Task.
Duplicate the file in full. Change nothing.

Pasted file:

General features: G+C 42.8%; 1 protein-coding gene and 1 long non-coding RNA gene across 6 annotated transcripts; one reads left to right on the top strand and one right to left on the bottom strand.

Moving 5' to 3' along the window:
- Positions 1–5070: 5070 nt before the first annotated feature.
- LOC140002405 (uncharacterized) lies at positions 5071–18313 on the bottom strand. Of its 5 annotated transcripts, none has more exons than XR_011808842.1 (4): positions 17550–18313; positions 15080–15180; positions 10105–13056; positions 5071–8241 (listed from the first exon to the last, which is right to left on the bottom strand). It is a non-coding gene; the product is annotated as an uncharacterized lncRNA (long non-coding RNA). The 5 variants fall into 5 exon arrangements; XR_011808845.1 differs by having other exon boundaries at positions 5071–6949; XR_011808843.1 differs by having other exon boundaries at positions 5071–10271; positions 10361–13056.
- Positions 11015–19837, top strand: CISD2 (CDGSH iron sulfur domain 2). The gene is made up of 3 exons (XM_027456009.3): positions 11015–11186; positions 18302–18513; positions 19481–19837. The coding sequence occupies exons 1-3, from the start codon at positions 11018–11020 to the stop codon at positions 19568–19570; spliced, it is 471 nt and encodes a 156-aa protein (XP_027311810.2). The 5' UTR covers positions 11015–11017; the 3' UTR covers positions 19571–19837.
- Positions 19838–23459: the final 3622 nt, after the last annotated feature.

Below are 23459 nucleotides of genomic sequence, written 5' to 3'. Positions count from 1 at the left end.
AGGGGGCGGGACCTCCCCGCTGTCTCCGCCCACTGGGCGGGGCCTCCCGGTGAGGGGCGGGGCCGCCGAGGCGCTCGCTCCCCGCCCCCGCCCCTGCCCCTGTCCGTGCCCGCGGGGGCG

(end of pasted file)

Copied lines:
General features: G+C 42.8%; 1 protein-coding gene and 1 long non-coding RNA gene across 6 annotated transcripts; one reads left to right on the top strand and one right to left on the bottom strand.

Moving 5' to 3' along the window:
- Positions 1–5070: 5070 nt before the first annotated feature.
- LOC140002405 (uncharacterized) lies at positions 5071–18313 on the bottom strand. Of its 5 annotated transcripts, none has more exons than XR_011808842.1 (4): positions 17550–18313; positions 15080–15180; positions 10105–13056; positions 5071–8241 (listed from the first exon to the last, which is right to left on the bottom strand). It is a non-coding gene; the product is annotated as an uncharacterized lncRNA (long non-coding RNA). The 5 variants fall into 5 exon arrangements; XR_011808845.1 differs by having other exon boundaries at positions 5071–6949; XR_011808843.1 differs by having other exon boundaries at positions 5071–10271; positions 10361–13056.
- Positions 11015–19837, top strand: CISD2 (CDGSH iron sulfur domain 2). The gene is made up of 3 exons (XM_027456009.3): positions 11015–11186; positions 18302–18513; positions 19481–19837. The coding sequence occupies exons 1-3, from the start codon at positions 11018–11020 to the stop codon at positions 19568–19570; spliced, it is 471 nt and encodes a 156-aa protein (XP_027311810.2). The 5' UTR covers positions 11015–11017; the 3' UTR covers positions 19571–19837.
- Positions 19838–23459: the final 3622 nt, after the last annotated feature.

Below are 23459 nucleotides of genomic sequence, written 5' to 3'. Positions count from 1 at the left end.
AGGGGGCGGGACCTCCCCGCTGTCTCCGCCCACTGGGCGGGGCCTCCCGGTGAGGGGCGGGGCCGCCGAGGCGCTCGCTCCCCGCCCCCGCCCCTGCCCCTGTCCGTGCCCGCGGGGGCG